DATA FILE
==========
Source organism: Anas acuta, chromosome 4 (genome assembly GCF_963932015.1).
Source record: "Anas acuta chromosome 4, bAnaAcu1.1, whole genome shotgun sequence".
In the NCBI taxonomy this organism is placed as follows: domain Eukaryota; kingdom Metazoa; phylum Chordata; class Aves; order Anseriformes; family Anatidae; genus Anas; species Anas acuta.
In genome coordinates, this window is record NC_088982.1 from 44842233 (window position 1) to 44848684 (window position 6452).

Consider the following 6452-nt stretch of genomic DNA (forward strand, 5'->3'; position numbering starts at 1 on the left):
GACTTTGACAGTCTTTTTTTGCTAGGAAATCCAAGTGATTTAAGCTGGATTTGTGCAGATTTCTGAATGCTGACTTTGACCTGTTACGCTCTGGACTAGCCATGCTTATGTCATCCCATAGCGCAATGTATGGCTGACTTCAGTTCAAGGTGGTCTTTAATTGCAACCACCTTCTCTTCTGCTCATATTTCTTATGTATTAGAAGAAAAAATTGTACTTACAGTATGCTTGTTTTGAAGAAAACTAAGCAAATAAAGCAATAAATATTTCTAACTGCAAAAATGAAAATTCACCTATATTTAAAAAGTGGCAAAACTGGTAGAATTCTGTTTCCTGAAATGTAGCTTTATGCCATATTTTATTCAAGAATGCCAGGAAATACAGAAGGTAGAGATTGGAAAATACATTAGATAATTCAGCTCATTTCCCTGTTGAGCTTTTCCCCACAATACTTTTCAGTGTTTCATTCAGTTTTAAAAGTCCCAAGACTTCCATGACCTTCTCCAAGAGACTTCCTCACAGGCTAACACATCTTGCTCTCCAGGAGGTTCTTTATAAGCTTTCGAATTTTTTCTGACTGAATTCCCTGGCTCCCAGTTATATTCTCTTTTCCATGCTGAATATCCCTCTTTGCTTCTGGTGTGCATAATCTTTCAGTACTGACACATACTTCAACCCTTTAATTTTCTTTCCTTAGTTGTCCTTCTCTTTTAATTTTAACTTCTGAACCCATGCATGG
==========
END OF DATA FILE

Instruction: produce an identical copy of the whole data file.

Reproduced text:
Source organism: Anas acuta, chromosome 4 (genome assembly GCF_963932015.1).
Source record: "Anas acuta chromosome 4, bAnaAcu1.1, whole genome shotgun sequence".
In the NCBI taxonomy this organism is placed as follows: domain Eukaryota; kingdom Metazoa; phylum Chordata; class Aves; order Anseriformes; family Anatidae; genus Anas; species Anas acuta.
In genome coordinates, this window is record NC_088982.1 from 44842233 (window position 1) to 44848684 (window position 6452).

Consider the following 6452-nt stretch of genomic DNA (forward strand, 5'->3'; position numbering starts at 1 on the left):
GACTTTGACAGTCTTTTTTTGCTAGGAAATCCAAGTGATTTAAGCTGGATTTGTGCAGATTTCTGAATGCTGACTTTGACCTGTTACGCTCTGGACTAGCCATGCTTATGTCATCCCATAGCGCAATGTATGGCTGACTTCAGTTCAAGGTGGTCTTTAATTGCAACCACCTTCTCTTCTGCTCATATTTCTTATGTATTAGAAGAAAAAATTGTACTTACAGTATGCTTGTTTTGAAGAAAACTAAGCAAATAAAGCAATAAATATTTCTAACTGCAAAAATGAAAATTCACCTATATTTAAAAAGTGGCAAAACTGGTAGAATTCTGTTTCCTGAAATGTAGCTTTATGCCATATTTTATTCAAGAATGCCAGGAAATACAGAAGGTAGAGATTGGAAAATACATTAGATAATTCAGCTCATTTCCCTGTTGAGCTTTTCCCCACAATACTTTTCAGTGTTTCATTCAGTTTTAAAAGTCCCAAGACTTCCATGACCTTCTCCAAGAGACTTCCTCACAGGCTAACACATCTTGCTCTCCAGGAGGTTCTTTATAAGCTTTCGAATTTTTTCTGACTGAATTCCCTGGCTCCCAGTTATATTCTCTTTTCCATGCTGAATATCCCTCTTTGCTTCTGGTGTGCATAATCTTTCAGTACTGACACATACTTCAACCCTTTAATTTTCTTTCCTTAGTTGTCCTTCTCTTTTAATTTTAACTTCTGAACCCATGCATGG